Muhammad Ali: Kinshasa 1974, review: The Rumble in the Jungle between comics and photography

For boxing fans, few events have made history like that The Rumble in the Jungle. It could not be otherwise, if we think that at the center of this legendary boxing match were two intense lives, such as that of Muhammad Ali and of George Foreman, two icons of boxing of the period. But in the sultry night of Kinshasa in which these two titans clashed there was much more, there were the eyes of the world who saw in this meeting not a simple fight between two men, but a clash of ideals, pure passions. . A wealth of suggestions that fully emerge in Muhammad Ali: Kinshasa 1974graphic novel published by Panini Comics that offers a more articulated vision of this unforgettable event.

The Rumble in the Jungle has been told in a thousand ways, from books to biopics like Ali with Will Smith, but each of these reinterpretations always had as focus the myth of Muhammad Ali, the boxer who had dared to challenge the American government on military engagement in Vietnam, losing his title and his license as a boxer, ready to return to the ring at the end of the forced removal from boxing. A story that alone deserves its place in the Olympus of sport, but to make this story even more epic is the path that made this event possible. It was therefore necessary to find an ideal starting point from which to build a compelling narrative, which knew how to go beyond what has already been told several times, arousing the reader’s curiosity by approaching him from a different perspective.

Muhammad Ali: Kinshasa 1974The Rumble in the Jungle becomes a comic

And there could be nothing better than a photograph, or rather, of an entire photographic reportage that tells not only the fight in the ring, but also the preparation for this epochal moment. There is no shortage of photos of The Rumble in the Jungle, but Muhammad Ali: Kinshasa 1974 arises from the sensitivity of the photojournalist’s eye Abbas, which becomes our point of view on this story. Not only to understand the incredible vitality of this fight, of this challenge between two different concepts of boxing, but to go beyond the sweat and blood spilled in the ring, helping us to understand what the world was like then and how much the presence of the two American boxers was the embodiment of a struggle of ideals on that night of October 30, 1974.

In Muhammad Ali: Kinshasa 1974 the tables dedicated to the meeting are central, but at the same time they are the culmination of a more articulated story. Taking advantage of the narrative ploy of the dialogue between Abbas and the reader, Jean-David Morvan it bases a complex and fascinating social portrait, not limiting itself only to defining the figures of Muhamad Ali And George Foreman, but highlighting other essential elements of this event. From the Machiavellian figure of Donald ‘Don’ Kingthe notorious match organizer who has also given prominence to subsequent generations of boxers, to the figure of Angelo, the confidant trainer Ali, Morvan broadens the reader’s vision by allowing him to understand on an emotional levelalmost epidermal, what were the emotions of the moment, not only of the two boxers, but of all those who looked at that ring as the stage of a social fight.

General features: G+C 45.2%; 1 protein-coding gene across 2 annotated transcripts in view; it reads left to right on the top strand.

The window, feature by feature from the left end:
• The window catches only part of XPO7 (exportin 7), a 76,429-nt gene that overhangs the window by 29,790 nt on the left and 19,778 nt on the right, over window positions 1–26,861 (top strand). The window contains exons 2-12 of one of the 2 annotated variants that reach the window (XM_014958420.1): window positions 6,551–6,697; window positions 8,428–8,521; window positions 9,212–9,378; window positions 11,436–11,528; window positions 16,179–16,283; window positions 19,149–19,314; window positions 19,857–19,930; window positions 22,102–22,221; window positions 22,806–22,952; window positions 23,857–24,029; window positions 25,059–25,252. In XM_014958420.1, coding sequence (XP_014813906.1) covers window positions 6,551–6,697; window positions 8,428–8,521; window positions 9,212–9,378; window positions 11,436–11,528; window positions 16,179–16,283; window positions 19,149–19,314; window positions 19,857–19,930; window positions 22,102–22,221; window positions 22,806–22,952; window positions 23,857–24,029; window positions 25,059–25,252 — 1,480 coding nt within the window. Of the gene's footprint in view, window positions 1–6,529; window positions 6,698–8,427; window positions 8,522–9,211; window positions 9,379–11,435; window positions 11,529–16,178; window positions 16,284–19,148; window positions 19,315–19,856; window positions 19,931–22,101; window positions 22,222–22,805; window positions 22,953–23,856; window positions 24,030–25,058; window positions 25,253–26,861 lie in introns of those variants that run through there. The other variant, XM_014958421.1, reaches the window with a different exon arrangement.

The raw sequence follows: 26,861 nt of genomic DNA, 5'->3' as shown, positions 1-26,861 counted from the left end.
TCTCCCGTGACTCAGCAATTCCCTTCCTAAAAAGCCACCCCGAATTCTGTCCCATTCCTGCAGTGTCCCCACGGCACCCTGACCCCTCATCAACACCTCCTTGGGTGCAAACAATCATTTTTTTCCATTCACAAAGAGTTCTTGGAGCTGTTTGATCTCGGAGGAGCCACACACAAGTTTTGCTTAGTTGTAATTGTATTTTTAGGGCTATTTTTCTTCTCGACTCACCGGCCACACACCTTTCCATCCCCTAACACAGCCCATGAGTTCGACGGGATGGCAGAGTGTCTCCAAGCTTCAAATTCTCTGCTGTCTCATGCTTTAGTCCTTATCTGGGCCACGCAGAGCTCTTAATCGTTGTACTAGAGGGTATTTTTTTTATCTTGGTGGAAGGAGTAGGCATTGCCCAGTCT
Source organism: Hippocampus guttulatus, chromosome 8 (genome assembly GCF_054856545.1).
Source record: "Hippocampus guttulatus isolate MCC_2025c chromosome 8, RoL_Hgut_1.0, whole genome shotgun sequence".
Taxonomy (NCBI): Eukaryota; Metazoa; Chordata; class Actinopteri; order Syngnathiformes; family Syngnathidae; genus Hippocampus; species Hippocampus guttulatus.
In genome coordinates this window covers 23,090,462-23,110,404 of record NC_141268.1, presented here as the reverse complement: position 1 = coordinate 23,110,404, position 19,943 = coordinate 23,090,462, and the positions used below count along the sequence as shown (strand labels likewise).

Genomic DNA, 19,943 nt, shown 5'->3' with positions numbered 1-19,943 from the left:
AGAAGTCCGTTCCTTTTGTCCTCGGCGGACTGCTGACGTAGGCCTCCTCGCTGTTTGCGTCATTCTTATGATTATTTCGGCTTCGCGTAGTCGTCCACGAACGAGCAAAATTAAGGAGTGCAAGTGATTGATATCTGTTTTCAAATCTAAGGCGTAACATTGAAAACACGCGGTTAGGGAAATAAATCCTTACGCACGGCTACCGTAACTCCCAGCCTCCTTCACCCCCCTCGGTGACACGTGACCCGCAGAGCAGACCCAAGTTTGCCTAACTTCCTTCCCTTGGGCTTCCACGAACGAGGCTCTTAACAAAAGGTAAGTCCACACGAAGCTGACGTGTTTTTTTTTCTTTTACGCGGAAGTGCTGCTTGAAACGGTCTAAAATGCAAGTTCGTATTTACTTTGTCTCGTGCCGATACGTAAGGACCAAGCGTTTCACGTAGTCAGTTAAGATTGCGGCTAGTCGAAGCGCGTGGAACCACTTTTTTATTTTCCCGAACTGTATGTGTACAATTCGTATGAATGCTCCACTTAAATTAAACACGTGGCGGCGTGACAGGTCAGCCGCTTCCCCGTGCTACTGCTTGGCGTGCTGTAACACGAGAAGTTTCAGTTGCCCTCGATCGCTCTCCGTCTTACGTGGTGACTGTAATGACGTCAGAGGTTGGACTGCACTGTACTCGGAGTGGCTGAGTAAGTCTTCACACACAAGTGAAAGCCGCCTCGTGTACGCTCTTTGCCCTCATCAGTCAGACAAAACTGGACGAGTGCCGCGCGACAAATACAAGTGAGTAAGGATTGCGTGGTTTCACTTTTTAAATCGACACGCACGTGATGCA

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In addition to muscles and uppercuts, in the ring of The Rumbel in the Jungle two different worldviews were confronted. If Ali had given up his name of Cassius Clay to defend his principles, even going so far as to take sides against the directives of his own government, Foreman was instead a champion more welcome to the American establishment, willing to indulge in comments that supported a patriotic respect. of the voice of Washington. Two different faces of the American way that collided in Kinshasa, in Zaire, an African nation that in 1974 was one of the pearls of Africa, free from the previous colonial domination and ready to prove itself as a modern nation. And in such a social turmoil, Muhammad Ali’s voice was the drum that rang in the hearts of the localswho did not tolerate Foreman’s rich American attitudes.

A wonderful synthesis between drawing and photography

With intelligence, Morvan develops the first part of Muhammad Ali: Kinshasa 1974 making these differences emerge immediately, letting Abbas’ voice tell us this often overlooked background. But speaking of a photojournalist, in addition to his voice, Morvan let his shots also convey the power of those moments, creating an evocative work of hybridization between drawing original Abbas photographs, made available by the Abbas Photos Association. Abbas’s shots become an integral part of Morvan’s narrative fabric, in a wonderful alternation with the drawings of the South American artist Rafael Ortiz, who manages to capture the humoral essence of these epic figures, whether it is to show the power of their fists or the fragile emotionality of the men behind the high-sounding names of these athletes who made history.

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Panini Comcis publishes Muhammad Ali: Kinshasa 1974 in a generously sized volume that pays homage to the wonderful work of Morvan and Ortiz, managing to give the right emphasis to Abbas’s rich photographic production. To give further charm to this graphic novel is the rich extras sector, which tells the genesis of this fascinating experiment, accompanied by a short chronology of the existence of Muhammad Ali. Reading Muhammad Ali: Kinshasa 1974 it is not reserved only for boxing fans, but represents a comic work of admirable workmanship.